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The Duluth Transit Authority (DTA) is pleased to announce that it has been awarded a $6,343,890 FTA Low or No Emission Vehicle Deployment Program (LoNo) Grant to purchase six electric buses and a fast-charge station from Proterra. Out of more than 70 applications, the DTA was one of only ten grant applicants to receive funding. A $1,119,510 local share will bring the total project cost to $7,463,400. The buses will be built at Proterra Manufacturing in Greenville, South Carolina with delivery anticipated in 2016. The fast-charge station will also be purchased and integrated into the DTA’s new Multimodal Transportation Center. DTA General Manager, Dennis Jensen, believes this will have a significant impact on public transit across the country. “We’re very excited about this award. The timing is perfect as we have incorporated the charging station into the design of the new Multimodal Transportation Center,” said Jensen. “The operation of the all-electric vehicles in the Duluth area with its challenging weather and terrain will provide a real test and developmental process for electric vehicle technology in the transit industry.” Duluth’s typography being on a hill along with the long winter season provides an ideal testing ground for electric buses. Source: http://www.duluthtransit.com/feed/news/739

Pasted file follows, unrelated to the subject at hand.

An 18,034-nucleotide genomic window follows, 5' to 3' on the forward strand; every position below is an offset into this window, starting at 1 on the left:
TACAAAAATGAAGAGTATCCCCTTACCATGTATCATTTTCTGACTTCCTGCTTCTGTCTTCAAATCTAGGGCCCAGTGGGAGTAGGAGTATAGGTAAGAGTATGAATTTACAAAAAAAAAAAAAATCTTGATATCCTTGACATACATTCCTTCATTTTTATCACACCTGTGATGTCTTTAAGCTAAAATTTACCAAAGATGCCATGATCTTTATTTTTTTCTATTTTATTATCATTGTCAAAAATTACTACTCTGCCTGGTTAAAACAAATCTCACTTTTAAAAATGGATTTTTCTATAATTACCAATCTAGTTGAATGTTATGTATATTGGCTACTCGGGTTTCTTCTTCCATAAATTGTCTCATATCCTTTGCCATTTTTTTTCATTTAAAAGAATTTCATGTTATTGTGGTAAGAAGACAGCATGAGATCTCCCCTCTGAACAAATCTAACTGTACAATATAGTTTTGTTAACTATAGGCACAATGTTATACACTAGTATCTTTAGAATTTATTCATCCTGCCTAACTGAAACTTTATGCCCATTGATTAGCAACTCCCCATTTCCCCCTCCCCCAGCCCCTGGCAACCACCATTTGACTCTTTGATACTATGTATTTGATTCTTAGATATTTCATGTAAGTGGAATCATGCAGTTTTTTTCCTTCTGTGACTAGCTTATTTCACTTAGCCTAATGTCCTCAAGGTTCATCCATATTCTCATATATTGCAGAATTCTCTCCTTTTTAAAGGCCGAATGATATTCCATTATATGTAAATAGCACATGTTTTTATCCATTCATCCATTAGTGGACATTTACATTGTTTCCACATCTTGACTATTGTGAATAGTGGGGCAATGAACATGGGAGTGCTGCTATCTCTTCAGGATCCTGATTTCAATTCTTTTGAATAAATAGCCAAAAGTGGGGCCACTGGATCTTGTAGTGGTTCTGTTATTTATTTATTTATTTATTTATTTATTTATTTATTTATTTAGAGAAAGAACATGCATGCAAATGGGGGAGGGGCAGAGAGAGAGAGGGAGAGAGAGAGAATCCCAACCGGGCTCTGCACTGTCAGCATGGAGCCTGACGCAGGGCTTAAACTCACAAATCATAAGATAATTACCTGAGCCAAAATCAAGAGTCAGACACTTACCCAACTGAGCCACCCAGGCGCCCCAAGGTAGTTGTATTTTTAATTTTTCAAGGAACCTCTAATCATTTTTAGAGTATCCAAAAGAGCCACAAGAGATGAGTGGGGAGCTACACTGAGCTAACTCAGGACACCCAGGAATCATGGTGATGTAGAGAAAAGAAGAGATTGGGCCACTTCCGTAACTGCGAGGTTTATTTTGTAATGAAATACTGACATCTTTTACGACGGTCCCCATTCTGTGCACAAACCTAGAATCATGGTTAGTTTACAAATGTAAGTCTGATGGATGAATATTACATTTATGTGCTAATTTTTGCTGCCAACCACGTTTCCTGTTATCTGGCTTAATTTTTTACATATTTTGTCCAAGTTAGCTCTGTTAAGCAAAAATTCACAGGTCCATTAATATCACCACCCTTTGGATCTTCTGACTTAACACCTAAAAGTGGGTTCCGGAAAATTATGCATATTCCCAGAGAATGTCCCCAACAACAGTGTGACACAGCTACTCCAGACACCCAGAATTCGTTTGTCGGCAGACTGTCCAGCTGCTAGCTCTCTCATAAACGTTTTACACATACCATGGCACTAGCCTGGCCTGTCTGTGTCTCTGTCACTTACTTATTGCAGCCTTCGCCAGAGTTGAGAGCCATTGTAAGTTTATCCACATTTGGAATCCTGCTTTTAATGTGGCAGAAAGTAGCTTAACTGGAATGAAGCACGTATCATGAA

I was down in the Rochester area yesterday for some more photos of the system. The 1995 Gillig Phantoms are gone, so the fleet is now 100% Gillig Low Floor. The system is still basically branded as Rochester City Lines, although RCL only operates the system and doesn't actually own the buses. (Note, I'm referring to the local bus system and not the commuter system) Some photos of the Gilligs, unfortunately it was cloudy while I was there so the quality isn't the best: The new downtown transfer center shelters: There may be some changes on the way for the system. Last year the FTA notified Rochester that because they're receiving federal funding they need to put their transit service operations out to bid, instead of simply contracting exclusively with RCL. RCL filed a lawsuit to stop the city from issuing an RFP for transit operations, however the lawsuit was dismissed. Rochester Post-Bulletin: Who owns Rochester Bus Service? Rochester Post-Bulletin: Judge Declines to stop Rochester Bus Bidding Process Rochester Post-Bulletin: Judge: City bus Bidding Process may Proceed Whether RCL will win the contract or not is unknown. I'm guessing that if another operator, i.e. First or MV, wins the contract instead, then some re-branding will be in order for the local bus system. Schedule books, bus livery, and most of the bus stop signs have "Rochester City Lines" as the system. Since that is a private company name and logo however, I doubt they can continue to use it as a system name, if another contractor takes over. Rochester City Lines also operates commuter service to surrounding areas, a few coaches are left parked in the downtown area during the day: